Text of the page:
Local educators to monitor education-related legislation

After state legislators kick off the 110th General Assembly on Tuesday, members of both local school boards will be watching closely to see what is done about a handful of education-related issues.

The Bradley County Board of Education and the Cleveland Board of Education have each in recent months passed resolutions to share their views with state legislators.

These resolutions touched on everything from how schools are ranked to how the state funds salaries for school nurses.

On Nov. 6, 2017, the Cleveland Board of Education passed a resolution to “amend the letter grading of Tennessee schools.”

This resolution referenced the 2016 passage of House Bill 155 and Senate Bill 300, which later became law under Gov. Bill Haslam. This directed the Tennessee Department of Education to create an A-F letter grading system for public schools. This was set to begin this school year.

The resolution points out this grading system had been put into place in part to draw attention to area where achievement gaps need to be closed — in particular the gap between students who are “economically disadvantaged” and those who are not. However, the city school board feels the state assigning schools’ letter grades is not the best way to do this.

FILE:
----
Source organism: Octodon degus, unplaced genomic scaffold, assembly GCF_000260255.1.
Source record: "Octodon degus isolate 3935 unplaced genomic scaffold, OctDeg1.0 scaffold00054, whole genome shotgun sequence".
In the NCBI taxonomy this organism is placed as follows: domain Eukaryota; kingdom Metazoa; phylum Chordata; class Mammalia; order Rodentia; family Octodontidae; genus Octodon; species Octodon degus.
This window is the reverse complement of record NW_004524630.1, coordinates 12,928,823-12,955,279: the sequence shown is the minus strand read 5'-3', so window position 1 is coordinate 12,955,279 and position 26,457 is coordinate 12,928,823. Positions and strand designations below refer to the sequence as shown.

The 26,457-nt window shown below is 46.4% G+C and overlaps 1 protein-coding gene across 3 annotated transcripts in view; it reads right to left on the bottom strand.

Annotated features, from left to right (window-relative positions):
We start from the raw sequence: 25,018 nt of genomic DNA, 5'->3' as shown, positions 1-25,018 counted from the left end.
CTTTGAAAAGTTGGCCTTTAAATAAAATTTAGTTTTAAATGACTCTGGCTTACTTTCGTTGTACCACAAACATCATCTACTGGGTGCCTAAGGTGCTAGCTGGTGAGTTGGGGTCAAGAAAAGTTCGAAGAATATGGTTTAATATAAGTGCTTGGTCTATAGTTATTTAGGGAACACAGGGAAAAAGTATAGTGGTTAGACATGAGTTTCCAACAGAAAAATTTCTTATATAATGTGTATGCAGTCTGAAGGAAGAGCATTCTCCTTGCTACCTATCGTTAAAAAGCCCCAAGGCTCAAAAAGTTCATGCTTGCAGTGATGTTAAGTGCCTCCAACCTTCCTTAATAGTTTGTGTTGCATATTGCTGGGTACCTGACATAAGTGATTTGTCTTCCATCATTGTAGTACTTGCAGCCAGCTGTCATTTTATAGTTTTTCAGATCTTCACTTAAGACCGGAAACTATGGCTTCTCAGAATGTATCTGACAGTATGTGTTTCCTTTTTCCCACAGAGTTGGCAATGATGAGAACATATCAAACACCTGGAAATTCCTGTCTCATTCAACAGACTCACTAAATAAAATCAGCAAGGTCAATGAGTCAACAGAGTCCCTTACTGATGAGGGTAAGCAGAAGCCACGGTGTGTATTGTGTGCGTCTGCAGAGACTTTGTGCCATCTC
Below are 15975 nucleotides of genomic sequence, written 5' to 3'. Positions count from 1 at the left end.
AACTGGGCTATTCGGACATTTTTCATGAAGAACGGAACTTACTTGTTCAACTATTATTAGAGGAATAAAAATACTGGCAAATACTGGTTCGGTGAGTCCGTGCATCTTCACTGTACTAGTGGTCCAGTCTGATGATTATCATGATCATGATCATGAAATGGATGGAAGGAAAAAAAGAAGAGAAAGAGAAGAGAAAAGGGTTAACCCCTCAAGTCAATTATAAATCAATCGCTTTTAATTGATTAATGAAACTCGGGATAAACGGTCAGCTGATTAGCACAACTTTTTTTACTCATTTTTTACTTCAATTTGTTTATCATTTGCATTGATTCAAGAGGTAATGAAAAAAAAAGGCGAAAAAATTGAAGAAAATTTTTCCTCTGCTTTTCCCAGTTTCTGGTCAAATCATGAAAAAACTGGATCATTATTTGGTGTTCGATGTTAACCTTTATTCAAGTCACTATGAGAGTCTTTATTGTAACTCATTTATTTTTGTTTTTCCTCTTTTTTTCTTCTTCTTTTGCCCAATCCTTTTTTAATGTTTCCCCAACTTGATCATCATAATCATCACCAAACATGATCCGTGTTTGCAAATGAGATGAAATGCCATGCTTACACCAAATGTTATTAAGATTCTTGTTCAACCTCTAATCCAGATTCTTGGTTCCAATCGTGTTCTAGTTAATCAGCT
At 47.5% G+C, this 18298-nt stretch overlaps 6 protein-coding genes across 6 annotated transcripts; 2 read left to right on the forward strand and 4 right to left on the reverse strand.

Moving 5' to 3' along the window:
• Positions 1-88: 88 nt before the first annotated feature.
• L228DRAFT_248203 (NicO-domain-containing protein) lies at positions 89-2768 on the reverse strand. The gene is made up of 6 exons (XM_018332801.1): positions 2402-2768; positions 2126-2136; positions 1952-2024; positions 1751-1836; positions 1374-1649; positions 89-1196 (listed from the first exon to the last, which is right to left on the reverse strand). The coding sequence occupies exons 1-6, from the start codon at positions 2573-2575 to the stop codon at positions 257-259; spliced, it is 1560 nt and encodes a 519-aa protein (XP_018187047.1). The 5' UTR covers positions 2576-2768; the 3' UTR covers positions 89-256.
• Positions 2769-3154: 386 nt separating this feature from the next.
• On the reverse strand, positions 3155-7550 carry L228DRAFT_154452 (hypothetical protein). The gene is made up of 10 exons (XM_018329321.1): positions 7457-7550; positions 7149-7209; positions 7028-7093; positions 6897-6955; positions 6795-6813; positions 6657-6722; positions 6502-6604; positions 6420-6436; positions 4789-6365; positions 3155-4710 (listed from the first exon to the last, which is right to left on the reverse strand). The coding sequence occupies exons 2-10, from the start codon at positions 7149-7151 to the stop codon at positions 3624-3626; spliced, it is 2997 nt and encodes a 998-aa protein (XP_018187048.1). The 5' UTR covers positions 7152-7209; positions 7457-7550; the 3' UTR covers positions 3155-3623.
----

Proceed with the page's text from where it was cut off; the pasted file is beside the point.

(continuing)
“The letter grading system will be grossly misleading to the public and will oversimplify the link between poverty and low test scores, thus stigmatizing low-performing schools that receive Ds and Fs, as well as the students who attend them,” the resolution reads.

The city school board is urging state legislators to amend the legislation requiring this grading system to be implemented.

The Bradley County Board of Education passed a similar resolution on this issue on Dec. 14, 2017, citing the same concerns.

During that same meeting, the county school board also passed resolutions asking for action on three other issues.

Source: Local educators to monitor education-related legislation | The Cleveland Daily Banner

Jimmy Kilpatrick, a national recognized professional special education advocate since 1994.

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